Introduction to Accessibility: Act One
Written by Kristy Lacroix, Digital Media Specialist for the Manitoba Flexible Learning Hub
Edited by Nancy Fischer and Erin Thomas
Digital Media Specialists are able to create fun and immersive visuals that enhance the learner experience of online courses. An important element to our designs is that we must always take into consideration accessibility and offering accessible content.This is also an important element for instructors when first writing and organising their course material. How do we ensure that our online course content meets accessibility requirements? What can we do to guarantee that our course content can be accessed by any learner at any time and provides equal opportunities to achieve course learning outcomes? To answer these important questions, let’s use the assistance of an analogy; a process with which we are familiar… the process of translating a story from screenplay to film.
Act One, Scene One
In this scenario, our “story” is the content of an online course. But how do we begin to tell this “story,” or any story, for that matter? We tell it with words, and we use a lot of them! In order to make a course fully accessible, we should begin with a complete written transcript of all content, including images or videos we intend to use. If our course was going to be made into a film, what level of detail would be required in order for a story artist to create a visual storyboard from our materials? When developing a screenplay, the author must consider that everything they write down will need to be translated into a visual storyboard by a story artist, and that artist will depend on the visual descriptions provided by the author. Similarly, when an instructor authors a course, all content must have a written descriptive counterpart, as screen-readers rely on clear descriptions and well-organised content to articulate a course correctly and to ensure the quality of the course.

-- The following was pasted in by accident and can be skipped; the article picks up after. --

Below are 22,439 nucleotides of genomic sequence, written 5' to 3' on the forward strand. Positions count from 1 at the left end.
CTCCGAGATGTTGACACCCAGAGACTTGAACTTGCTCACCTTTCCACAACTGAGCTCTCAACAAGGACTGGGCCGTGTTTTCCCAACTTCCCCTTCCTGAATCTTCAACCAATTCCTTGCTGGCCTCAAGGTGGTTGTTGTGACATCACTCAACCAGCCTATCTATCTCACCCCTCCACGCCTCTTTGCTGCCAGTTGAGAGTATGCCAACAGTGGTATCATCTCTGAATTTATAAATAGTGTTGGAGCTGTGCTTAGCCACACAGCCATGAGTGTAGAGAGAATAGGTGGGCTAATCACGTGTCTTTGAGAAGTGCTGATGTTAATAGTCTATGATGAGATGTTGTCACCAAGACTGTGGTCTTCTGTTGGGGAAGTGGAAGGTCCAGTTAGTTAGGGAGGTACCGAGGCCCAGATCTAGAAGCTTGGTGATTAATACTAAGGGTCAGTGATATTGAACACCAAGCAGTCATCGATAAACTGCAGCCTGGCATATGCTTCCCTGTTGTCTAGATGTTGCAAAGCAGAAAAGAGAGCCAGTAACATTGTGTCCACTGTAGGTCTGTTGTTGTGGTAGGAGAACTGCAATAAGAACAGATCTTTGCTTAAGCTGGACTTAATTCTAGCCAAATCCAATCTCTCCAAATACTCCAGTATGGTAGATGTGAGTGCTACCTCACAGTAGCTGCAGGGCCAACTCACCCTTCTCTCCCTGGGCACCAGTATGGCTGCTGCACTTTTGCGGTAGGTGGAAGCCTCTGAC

Act One, Example One
We will first look at a creatively designed mathematics course as an example. Let us suggest that for this particular course, we want our students to assess a curve on a graph and work backwards to identify the equation based on their visual observation. Normally, the descriptive text for a graph would be the equation that the graph represents. In this case, however, we would be giving students who accessed the alternative text the answer to the question unfairly, so how can we describe the graph to meet our learning outcomes and provide an equal and inclusive learning experience? The solution is to describe the curve on the graph itself, without use of the equation. Now, if we have dozens of graphs we want to use in the course we may want to reassess our design, as writing descriptions for graphs without being able to use their equations might add quite a lot of time to our project scope! However, not making the graphs accessible and thereby not creating an equal learning experience is, of course, not recommended, so descriptions must be created for this course content that support an innovative approach to mathematics delivery.
Remove Unnecessary Content